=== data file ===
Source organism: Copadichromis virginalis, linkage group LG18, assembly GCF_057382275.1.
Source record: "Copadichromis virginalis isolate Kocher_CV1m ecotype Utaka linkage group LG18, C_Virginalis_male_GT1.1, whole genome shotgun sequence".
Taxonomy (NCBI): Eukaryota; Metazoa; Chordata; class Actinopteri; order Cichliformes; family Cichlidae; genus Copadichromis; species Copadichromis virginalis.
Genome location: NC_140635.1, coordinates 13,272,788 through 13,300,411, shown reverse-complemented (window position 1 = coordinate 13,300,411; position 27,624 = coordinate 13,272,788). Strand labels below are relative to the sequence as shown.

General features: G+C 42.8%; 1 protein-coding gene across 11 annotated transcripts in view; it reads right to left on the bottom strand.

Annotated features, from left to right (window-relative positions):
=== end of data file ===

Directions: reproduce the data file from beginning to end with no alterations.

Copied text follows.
Source organism: Copadichromis virginalis, linkage group LG18, assembly GCF_057382275.1.
Source record: "Copadichromis virginalis isolate Kocher_CV1m ecotype Utaka linkage group LG18, C_Virginalis_male_GT1.1, whole genome shotgun sequence".
Taxonomy (NCBI): Eukaryota; Metazoa; Chordata; class Actinopteri; order Cichliformes; family Cichlidae; genus Copadichromis; species Copadichromis virginalis.
Genome location: NC_140635.1, coordinates 13,272,788 through 13,300,411, shown reverse-complemented (window position 1 = coordinate 13,300,411; position 27,624 = coordinate 13,272,788). Strand labels below are relative to the sequence as shown.

General features: G+C 42.8%; 1 protein-coding gene across 11 annotated transcripts in view; it reads right to left on the bottom strand.

Annotated features, from left to right (window-relative positions):